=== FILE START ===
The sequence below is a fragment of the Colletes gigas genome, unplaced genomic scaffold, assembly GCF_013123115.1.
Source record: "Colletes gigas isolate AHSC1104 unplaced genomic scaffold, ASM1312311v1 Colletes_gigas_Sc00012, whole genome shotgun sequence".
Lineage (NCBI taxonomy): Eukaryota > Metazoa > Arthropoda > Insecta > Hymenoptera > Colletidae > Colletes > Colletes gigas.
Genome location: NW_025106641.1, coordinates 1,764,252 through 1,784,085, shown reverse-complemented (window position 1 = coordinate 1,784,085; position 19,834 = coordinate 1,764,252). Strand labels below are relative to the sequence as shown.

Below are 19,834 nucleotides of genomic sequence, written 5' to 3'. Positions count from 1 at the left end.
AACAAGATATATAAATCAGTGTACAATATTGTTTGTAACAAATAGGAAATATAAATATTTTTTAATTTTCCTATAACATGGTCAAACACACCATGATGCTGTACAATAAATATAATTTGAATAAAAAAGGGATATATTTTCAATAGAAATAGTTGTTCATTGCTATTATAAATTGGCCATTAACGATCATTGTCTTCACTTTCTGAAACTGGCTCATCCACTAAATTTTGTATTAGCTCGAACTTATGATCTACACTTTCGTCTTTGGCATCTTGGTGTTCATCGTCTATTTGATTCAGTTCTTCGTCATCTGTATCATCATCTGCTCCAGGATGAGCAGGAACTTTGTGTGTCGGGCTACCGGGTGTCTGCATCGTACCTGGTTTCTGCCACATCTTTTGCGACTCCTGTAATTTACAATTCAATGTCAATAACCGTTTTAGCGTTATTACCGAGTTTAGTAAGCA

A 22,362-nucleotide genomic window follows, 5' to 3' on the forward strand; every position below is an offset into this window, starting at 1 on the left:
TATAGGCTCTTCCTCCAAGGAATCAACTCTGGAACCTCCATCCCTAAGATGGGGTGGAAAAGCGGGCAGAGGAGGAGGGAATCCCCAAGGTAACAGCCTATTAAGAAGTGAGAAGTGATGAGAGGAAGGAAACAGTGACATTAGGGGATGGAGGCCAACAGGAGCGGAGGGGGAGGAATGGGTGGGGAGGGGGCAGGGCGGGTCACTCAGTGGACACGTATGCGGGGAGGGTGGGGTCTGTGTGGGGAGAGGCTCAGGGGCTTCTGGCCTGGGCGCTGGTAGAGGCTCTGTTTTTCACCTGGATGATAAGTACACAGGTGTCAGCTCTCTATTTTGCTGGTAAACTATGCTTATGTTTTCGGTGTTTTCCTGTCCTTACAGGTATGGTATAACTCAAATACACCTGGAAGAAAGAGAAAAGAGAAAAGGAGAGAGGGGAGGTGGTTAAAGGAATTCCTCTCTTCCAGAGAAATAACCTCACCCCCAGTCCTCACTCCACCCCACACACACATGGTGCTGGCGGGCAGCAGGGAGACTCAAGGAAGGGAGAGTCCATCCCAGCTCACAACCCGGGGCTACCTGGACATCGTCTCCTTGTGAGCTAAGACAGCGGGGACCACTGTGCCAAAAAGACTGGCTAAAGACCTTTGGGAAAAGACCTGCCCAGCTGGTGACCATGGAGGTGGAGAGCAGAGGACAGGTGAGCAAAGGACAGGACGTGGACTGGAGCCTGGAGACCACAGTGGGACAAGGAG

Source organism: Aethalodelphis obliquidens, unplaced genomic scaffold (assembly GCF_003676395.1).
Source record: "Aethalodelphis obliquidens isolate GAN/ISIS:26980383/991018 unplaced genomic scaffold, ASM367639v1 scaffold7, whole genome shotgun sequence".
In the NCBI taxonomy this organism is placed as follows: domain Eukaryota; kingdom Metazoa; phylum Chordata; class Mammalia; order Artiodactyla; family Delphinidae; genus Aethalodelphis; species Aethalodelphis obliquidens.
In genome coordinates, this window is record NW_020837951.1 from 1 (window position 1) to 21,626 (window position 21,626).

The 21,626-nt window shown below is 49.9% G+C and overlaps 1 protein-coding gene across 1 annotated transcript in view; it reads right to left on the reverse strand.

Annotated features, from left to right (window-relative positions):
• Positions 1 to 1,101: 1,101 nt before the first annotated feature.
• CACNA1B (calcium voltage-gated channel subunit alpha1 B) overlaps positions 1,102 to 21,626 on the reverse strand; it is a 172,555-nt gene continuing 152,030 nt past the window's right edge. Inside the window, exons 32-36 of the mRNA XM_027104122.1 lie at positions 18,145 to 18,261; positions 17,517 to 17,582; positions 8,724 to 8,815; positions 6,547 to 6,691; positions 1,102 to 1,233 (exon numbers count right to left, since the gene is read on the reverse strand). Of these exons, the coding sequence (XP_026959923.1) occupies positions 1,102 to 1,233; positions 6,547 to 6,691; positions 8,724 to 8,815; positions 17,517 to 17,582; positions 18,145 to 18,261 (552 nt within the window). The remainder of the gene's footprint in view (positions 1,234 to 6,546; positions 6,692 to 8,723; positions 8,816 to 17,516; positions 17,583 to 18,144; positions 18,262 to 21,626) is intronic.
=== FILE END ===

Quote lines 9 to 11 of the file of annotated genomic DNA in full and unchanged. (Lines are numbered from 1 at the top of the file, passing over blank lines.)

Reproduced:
Source organism: Aethalodelphis obliquidens, unplaced genomic scaffold (assembly GCF_003676395.1).
Source record: "Aethalodelphis obliquidens isolate GAN/ISIS:26980383/991018 unplaced genomic scaffold, ASM367639v1 scaffold7, whole genome shotgun sequence".
In the NCBI taxonomy this organism is placed as follows: domain Eukaryota; kingdom Metazoa; phylum Chordata; class Mammalia; order Artiodactyla; family Delphinidae; genus Aethalodelphis; species Aethalodelphis obliquidens.